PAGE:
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Cole Rau

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Finding the Median

The Code:

``````array = [172, 185, 160, 230, 50, 185, 190]

sorted_array = array.sort
count = sorted_array.count

if sorted_array.count % 2 == 0
first_half = (sorted_array[0...(count/2)])
second_half = (sorted_array[(count/2)..-1])

first_median = first_half[-1]
second_median = second_half[0]

true_median = ((first_median + second_median).to_f / 2.to_f)
true_median
else
true_median = sorted_array[(count/2).floor]
true_median
end
``````

Code Explanation:

The median is the middle number of an array sorted from lowest to highest number. We begin with an array. We then sort the array from lowest to highest number with `.sort`. Then we get the amount of elements in the array with `.count`. Next we set up a conditional `if, else` statement: If the sorted array has an even amount of numbers in it, we execute the code after the `if`. If the sorted array has an odd amount of numbers, we execute the code after the `else`.

(The code `if sorted_array.count % 2 == 0` is saying, "If the remainder of the amount of elements in the sorted array divided by 2 is 0, then execute the code below the `if` statement." The `%` operator in Ruby returns the remainder after dividing the number to the left of the `%` by the number to the right. We perform the operation `sorted_array.count % 2 == 0` to check if the array has an even amount of numbers because all even numbers, when divided by 2, will have a remainder of 0).

Assuming the array has an even amount of numbers, we first split up the array into two parts: The `first_half` is the sorted array from the first element to the element before the element at `sorted_array[(count/2)]`. (The `...` here means exclude the second argument but leave all the stuff in before it). The `second_half` is the sorted array from the element at `sorted_array[(count/2)]` to the last element. (Here the `..` means include the second argument; the -1 means the last element of the array). Next, the variable `first_median` is the last element of the array found in the `first_half` variable. The variable `second_median` is the first element of the array found in the `second_half` variable. Now, we need to take the average of our two elements to receive the actual median value. We do this with `true_median = ((first_median + second_median).to_f / 2.to_f)`. The `.to_f` is important to have because without it Ruby will do integer division and you may end up with a rounded, imprecise answer. Finally, we return the value of `true_median`.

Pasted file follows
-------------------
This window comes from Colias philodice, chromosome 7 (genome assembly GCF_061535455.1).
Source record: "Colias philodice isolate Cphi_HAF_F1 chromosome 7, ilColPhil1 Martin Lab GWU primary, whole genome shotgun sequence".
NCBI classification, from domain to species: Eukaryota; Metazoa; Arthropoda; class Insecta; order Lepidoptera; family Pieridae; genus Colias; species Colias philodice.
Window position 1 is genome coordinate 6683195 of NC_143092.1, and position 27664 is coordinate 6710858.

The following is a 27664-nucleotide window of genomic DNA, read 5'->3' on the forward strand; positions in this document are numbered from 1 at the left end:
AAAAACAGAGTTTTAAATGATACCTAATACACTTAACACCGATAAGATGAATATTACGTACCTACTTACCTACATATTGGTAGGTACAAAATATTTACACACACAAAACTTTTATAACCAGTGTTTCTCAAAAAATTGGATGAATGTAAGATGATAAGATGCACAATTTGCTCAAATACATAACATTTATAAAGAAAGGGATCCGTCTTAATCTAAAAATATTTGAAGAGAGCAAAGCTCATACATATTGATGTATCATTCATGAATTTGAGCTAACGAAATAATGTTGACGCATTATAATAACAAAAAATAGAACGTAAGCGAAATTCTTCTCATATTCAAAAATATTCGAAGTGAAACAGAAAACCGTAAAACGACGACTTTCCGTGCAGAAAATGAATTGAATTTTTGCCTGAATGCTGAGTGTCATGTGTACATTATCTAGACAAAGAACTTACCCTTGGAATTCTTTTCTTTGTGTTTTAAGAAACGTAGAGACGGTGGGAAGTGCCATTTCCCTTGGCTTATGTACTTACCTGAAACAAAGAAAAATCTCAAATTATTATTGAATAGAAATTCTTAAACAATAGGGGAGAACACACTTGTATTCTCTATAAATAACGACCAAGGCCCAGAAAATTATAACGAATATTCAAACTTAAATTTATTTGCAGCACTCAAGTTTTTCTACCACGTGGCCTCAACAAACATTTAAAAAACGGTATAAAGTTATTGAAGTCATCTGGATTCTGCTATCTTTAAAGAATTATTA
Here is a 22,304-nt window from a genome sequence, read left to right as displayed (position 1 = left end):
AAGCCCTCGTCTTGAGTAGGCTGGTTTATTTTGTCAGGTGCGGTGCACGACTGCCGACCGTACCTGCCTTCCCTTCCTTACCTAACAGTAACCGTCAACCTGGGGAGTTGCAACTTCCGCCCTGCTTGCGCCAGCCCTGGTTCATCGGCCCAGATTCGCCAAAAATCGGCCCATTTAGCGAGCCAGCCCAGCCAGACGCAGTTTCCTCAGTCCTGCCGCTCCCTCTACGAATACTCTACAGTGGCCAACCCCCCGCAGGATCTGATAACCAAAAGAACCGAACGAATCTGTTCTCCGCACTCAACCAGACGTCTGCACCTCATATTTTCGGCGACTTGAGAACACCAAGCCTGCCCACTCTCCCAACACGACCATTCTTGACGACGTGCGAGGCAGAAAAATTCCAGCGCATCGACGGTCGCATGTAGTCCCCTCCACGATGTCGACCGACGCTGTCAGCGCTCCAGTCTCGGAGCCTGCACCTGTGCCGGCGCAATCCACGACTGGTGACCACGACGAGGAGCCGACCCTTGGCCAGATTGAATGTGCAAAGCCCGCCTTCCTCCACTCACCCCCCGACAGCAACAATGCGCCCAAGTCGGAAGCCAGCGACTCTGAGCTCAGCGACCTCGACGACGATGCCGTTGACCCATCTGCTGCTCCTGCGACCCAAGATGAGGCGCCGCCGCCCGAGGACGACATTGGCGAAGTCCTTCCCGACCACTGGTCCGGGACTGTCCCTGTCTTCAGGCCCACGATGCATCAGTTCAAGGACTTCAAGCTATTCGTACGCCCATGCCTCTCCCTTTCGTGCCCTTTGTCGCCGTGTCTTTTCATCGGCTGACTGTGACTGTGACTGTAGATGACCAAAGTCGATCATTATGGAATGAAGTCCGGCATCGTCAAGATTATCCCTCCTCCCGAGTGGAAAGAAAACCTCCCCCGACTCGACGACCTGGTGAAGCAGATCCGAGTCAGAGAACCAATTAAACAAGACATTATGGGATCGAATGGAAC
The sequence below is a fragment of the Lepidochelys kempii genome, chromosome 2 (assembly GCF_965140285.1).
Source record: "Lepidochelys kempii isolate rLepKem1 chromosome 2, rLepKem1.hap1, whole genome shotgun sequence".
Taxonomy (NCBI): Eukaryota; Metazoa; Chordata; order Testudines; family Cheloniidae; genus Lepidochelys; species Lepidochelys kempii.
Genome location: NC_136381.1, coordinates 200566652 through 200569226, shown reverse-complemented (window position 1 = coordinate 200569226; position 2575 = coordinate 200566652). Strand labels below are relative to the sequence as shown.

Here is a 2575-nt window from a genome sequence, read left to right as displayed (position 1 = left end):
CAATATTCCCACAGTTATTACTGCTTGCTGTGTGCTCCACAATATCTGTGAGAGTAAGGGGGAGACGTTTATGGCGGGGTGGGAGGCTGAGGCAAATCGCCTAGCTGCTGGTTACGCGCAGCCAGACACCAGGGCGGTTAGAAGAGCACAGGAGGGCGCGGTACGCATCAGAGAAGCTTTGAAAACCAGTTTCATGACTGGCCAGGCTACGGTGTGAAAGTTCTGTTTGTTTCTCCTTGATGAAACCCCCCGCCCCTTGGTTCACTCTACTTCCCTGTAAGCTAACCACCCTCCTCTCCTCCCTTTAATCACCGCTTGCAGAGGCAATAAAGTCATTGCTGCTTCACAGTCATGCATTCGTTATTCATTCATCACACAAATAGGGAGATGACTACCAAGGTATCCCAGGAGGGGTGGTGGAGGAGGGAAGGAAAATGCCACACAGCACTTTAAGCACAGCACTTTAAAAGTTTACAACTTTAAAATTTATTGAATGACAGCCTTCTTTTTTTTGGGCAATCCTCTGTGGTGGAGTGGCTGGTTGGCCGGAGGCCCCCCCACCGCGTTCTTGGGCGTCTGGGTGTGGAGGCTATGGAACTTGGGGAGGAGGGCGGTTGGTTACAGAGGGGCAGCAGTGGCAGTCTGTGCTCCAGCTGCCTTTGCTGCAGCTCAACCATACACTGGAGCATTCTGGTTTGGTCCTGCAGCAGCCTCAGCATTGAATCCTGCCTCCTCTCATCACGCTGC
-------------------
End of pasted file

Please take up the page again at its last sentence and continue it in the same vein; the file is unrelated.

Assuming the array has an odd amount of numbers, we can find the median by taking the sorted array and finding the element at `(count/2).floor`. The `.floor` rounds down to the nearest integer and is essential to get the right answer. Finally, we return the value of `true_median`.

Finding the Mean (Average)

The Code:

``````array = [172, 185, 160, 230, 50, 185, 190]

numerator = array.reduce(0) { |a, v| a + v }
denominator = array.count
mean = numerator.to_f / denominator.to_f
mean
``````

Code Explanation:

The mean (or average) is calculated by adding up all the numbers and then dividing by the amount of numbers.

We begin by using the `reduce` enumerator, which goes through each element of the array, adding each element to an accumulator. The `(0)` is the starting value of the accumulator in this case. Each element of the array gets added to `0`. The `a` stands for accumulator and the `v` stands for value (or element of the array). The `reduce` enumerator lets us find the numerator of the mathematical expression for the mean.

To find the denominator, we get the amount of numbers in the array with `.count`.

Finally, we convert the numerator and denominator into floats with `.to_f` and divide the numerator by the denominator. Finally, we return the `mean` variable.

Let me know in the comments if you have a different/faster/simpler way to calculate the mean and median!